The mid-nineties also saw the arrival of Church Under the Bridge and Friday Morning Breakfast. It all started as a Bible study with five homeless men, and Jimmy would also take these men to breakfast on Friday morning. The Bible study grew quickly, as those who were not comfortable within the walls of a church felt accepted in this group of peers. It eventually grew so large that Mission Waco named the gathering Church Under the Bridge, and it met every Sunday morning under the I-35 overpass. When the group grew too large for Jimmy to accommodate for breakfast, First Lutheran Church stepped in and started the official Friday Morning Breakfast gathering at their church, run by volunteers. Church Under the Bridge too became its own entity separate from Mission Waco and now boasts a congregation of three hundred people. This work with the homeless and impoverished shed light on the problems of drugs and alcohol addictions among the homeless population and led to the founding of Mission Waco’s Manna House, an alcohol and drug recovery home, and the Lighthouse, a transition home for those coming out of Manna House. Mission Waco would later found a homeless shelter of its own, My Brother’s Keeper, but not until a decade later in 2004.
Another monumental addition for Mission Waco came in 2005 with the opening of the Meyer Center for Urban Ministries. Mission Waco calls the Meyer Center its “one-stop-shop for the poor and marginalized.” Funded by the Paul and Jane Meyer Family Foundation, this center in downtown offers showers, laundry, clothing vouchers and shelter vouchers, along with a computer lab, job training, and job search aid. The clothing and shelter vouchers can be redeemed at My Brother’s Keeper and Mission Waco’s voucher center, where people can exchange vouchers for free clothes. Mission Waco also runs The Clothesline, selling donated clothes to support other Mission Waco ventures, and it shares a building with the voucher center. In 2011 the Meyer Center also added mental health and relapse prevention services with the help of the Baylor University psychology department. The Meyer Center would later open a chapel for weddings and events in 2013 to help pay for its other services.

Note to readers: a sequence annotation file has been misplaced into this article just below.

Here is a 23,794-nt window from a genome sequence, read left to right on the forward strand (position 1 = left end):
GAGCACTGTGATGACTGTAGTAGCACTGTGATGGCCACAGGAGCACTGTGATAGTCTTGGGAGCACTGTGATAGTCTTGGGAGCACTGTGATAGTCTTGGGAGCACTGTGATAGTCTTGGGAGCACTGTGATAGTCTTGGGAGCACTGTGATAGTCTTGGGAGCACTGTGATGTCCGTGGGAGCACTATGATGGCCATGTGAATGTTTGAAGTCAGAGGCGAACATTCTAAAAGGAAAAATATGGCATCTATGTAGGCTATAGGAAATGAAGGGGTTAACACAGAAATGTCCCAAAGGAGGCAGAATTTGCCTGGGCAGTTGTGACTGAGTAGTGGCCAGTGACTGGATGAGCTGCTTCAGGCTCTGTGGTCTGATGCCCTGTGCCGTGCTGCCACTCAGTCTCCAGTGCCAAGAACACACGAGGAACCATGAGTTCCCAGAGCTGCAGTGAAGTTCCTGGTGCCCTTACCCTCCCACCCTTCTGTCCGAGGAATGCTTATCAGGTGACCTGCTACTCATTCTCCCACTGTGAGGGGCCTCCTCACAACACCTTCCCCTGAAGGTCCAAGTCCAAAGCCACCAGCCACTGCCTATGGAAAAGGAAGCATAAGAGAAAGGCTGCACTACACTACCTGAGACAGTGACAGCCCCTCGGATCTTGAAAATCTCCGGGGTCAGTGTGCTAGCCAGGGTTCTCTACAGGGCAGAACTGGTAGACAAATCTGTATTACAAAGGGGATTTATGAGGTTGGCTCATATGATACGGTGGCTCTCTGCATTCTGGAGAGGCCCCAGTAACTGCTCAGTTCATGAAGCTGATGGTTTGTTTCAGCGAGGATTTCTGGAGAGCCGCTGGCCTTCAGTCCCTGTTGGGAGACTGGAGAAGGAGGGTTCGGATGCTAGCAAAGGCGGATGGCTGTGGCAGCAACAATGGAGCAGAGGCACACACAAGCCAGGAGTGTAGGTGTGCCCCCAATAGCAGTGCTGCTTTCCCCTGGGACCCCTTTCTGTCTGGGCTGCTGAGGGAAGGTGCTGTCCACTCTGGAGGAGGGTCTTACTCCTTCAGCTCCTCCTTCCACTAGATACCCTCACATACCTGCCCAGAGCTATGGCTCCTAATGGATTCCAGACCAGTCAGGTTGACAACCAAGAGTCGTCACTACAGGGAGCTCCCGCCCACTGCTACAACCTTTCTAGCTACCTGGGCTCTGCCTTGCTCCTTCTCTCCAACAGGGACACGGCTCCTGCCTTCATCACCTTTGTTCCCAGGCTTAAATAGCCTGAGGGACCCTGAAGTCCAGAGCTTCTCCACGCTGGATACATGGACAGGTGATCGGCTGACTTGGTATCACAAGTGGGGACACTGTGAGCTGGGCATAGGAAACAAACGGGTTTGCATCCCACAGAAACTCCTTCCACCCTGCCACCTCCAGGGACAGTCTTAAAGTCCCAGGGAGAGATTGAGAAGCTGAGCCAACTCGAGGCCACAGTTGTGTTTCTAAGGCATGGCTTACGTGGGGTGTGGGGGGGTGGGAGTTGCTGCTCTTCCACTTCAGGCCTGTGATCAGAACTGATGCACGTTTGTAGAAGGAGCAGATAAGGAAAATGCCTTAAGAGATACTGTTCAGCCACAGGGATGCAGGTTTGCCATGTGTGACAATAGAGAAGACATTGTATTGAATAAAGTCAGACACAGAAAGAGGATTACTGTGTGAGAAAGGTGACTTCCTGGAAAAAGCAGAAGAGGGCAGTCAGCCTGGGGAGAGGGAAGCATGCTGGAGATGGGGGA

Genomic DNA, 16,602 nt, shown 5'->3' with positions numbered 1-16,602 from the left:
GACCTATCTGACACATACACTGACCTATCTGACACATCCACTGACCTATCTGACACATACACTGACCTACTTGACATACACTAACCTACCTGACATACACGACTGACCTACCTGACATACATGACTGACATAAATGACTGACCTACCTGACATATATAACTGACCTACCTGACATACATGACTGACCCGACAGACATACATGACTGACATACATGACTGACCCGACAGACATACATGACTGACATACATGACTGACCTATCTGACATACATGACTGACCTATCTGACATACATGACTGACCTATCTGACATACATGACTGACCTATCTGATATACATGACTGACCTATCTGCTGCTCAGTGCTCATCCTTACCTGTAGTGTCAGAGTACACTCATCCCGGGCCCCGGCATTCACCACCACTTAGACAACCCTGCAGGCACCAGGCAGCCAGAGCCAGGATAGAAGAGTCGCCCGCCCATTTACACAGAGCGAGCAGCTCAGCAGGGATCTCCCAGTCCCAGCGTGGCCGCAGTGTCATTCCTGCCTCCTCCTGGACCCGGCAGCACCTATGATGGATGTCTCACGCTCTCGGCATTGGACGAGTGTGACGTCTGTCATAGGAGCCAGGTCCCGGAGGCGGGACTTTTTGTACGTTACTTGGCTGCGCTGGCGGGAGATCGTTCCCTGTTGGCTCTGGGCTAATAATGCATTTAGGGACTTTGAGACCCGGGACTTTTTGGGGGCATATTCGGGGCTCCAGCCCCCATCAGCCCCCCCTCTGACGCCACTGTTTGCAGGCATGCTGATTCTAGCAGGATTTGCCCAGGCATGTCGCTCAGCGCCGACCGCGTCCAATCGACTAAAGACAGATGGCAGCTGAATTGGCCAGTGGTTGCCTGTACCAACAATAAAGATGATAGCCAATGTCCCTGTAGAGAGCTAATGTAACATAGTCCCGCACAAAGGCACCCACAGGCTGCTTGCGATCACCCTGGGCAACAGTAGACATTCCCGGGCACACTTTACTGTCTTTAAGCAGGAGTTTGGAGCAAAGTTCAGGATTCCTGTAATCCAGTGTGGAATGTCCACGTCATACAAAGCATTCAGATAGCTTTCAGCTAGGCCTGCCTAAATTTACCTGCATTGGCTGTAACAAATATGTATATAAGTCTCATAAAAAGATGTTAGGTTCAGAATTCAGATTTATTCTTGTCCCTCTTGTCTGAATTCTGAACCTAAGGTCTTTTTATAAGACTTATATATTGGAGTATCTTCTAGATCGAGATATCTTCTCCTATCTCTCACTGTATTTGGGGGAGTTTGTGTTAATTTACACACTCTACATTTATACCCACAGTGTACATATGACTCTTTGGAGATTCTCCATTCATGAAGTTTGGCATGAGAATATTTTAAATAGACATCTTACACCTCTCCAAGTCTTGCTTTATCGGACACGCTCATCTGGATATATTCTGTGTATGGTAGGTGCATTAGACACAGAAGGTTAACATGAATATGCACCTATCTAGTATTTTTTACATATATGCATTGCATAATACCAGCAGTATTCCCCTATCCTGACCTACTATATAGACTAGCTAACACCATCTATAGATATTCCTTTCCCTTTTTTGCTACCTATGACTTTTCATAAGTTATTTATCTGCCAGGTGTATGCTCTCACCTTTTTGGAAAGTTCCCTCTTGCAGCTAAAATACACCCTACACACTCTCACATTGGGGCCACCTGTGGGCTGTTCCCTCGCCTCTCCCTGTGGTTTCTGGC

In 2012, Mission Waco adopted the name Mission Waco Mission World to better reflect the organization’s work. On top of the many programs Mission Waco operates in the local community, it also still works with partners in Haiti, Mexico City, and India. Mission Waco also continues to take groups to these locations on exposure trips to serve the local populations.
A very important addition to Mission Waco’s ventures was the Jubilee Food Market in 2016. Operating within a known “food desert,” meaning no grocery store existed within walking distance of the neighborhood, Mission Waco wanted to provide low-income families with fresh and healthy foods. Produce is grown behind the store as part of the Urban R.E.A.P. program, allowing the store to sell fresh vegetables at a low price.
In 2018, Jimmy Dorrell passed the executive director position on to John Calaway, but Jimmy remains president. Mission Waco has undeniably changed the face of the city and helped thousands of its residents. Its facets and programs extend beyond those mentioned here, and it continues to provide every service possible to break the cycles of poverty and empower those in need.